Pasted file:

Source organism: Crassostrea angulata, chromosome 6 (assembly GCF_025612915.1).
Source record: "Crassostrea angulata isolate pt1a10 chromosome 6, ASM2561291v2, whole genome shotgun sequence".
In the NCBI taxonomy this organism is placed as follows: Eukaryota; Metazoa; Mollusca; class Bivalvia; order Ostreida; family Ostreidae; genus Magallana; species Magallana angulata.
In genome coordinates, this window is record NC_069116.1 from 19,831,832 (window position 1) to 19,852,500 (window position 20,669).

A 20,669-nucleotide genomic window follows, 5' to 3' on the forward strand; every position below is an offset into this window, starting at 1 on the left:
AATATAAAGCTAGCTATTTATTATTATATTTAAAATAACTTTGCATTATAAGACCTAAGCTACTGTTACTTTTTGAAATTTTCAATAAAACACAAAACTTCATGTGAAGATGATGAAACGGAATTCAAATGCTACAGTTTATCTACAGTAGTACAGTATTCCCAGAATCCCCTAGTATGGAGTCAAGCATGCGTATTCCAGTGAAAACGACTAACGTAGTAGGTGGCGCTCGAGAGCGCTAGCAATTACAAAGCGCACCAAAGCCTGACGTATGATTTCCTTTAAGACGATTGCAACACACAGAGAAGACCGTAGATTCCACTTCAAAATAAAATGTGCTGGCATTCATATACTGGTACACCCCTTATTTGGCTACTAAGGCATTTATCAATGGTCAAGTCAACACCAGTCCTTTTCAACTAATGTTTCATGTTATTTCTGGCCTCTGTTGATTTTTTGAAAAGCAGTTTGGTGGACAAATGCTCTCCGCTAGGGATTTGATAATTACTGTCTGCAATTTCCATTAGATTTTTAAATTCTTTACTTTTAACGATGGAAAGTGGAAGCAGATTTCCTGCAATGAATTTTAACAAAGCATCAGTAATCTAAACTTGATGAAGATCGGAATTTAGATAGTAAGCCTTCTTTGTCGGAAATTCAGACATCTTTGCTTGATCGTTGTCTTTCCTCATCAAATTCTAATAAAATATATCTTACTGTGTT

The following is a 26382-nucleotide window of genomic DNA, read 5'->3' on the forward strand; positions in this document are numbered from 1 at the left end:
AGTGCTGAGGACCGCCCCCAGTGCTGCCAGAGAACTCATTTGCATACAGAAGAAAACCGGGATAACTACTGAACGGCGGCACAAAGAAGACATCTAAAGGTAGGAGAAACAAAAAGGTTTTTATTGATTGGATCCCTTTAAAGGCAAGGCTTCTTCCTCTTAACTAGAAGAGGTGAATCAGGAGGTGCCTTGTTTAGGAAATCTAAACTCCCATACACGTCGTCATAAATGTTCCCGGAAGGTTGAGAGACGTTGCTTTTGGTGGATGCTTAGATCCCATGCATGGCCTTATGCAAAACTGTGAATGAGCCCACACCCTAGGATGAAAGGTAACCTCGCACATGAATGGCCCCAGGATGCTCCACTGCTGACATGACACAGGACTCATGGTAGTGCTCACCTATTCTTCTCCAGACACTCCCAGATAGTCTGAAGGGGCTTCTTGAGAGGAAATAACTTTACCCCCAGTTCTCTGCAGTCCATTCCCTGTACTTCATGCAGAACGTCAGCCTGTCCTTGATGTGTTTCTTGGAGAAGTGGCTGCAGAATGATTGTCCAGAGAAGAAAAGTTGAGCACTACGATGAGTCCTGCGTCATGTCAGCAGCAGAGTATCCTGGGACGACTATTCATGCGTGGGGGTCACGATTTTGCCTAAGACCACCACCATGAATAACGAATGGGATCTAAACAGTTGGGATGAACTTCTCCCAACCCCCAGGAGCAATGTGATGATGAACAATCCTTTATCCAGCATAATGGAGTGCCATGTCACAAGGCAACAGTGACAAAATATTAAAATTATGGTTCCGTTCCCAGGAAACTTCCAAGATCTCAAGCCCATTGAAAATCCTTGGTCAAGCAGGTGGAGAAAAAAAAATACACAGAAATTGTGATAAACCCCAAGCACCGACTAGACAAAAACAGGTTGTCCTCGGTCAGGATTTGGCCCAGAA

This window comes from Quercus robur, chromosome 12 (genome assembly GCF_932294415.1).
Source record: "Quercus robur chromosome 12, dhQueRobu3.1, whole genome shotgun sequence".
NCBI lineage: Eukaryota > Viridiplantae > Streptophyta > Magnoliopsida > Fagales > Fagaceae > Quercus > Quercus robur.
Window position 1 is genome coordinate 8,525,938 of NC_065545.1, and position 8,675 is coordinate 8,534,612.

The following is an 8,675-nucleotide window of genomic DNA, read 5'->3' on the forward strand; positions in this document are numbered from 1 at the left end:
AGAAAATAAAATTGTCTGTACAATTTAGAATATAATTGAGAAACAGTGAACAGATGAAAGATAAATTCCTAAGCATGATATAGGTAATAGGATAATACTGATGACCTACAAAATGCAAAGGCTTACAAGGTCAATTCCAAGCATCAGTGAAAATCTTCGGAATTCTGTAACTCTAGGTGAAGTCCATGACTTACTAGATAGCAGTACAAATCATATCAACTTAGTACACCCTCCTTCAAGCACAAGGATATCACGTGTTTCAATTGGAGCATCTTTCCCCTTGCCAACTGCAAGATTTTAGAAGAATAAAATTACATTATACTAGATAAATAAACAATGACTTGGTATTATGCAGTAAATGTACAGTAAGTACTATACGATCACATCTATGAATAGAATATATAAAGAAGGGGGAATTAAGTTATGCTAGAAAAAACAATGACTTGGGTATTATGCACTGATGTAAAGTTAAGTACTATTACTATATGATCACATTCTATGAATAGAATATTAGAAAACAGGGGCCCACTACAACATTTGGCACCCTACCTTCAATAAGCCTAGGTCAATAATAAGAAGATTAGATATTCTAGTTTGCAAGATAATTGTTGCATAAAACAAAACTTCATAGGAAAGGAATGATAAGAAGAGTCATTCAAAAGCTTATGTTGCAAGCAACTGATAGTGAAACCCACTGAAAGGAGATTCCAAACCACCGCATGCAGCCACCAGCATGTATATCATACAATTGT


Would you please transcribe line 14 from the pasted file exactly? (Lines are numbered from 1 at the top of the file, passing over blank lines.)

AGAAAATAAAATTGTCTGTACAATTTAGAATATAATTGAGAAACAGTGAACAGATGAAAGATAAATTCCTAAGCATGATATAGGTAATAGGATAATACTGATGACCTACAAAATGCAAAGGCTTACAAGGTCAATTCCAAGCATCAGTGAAAATCTTCGGAATTCTGTAACTCTAGGTGAAGTCCATGACTTACTAGATAGCAGTACAAATCATATCAACTTAGTACACCCTCCTTCAAGCACAAGGATATCACGTGTTTCAATTGGAGCATCTTTCCCCTTGCCAACTGCAAGATTTTAGAAGAATAAAATTACATTATACTAGATAAATAAACAATGACTTGGTATTATGCAGTAAATGTACAGTAAGTACTATACGATCACATCTATGAATAGAATATATAAAGAAGGGGGAATTAAGTTATGCTAGAAAAAACAATGACTTGGGTATTATGCACTGATGTAAAGTTAAGTACTATTACTATATGATCACATTCTATGAATAGAATATTAGAAAACAGGGGCCCACTACAACATTTGGCACCCTACCTTCAATAAGCCTAGGTCAATAATAAGAAGATTAGATATTCTAGTTTGCAAGATAATTGTTGCATAAAACAAAACTTCATAGGAAAGGAATGATAAGAAGAGTCATTCAAAAGCTTATGTTGCAAGCAACTGATAGTGAAACCCACTGAAAGGAGATTCCAAACCACCGCATGCAGCCACCAGCATGTATATCATACAATTGT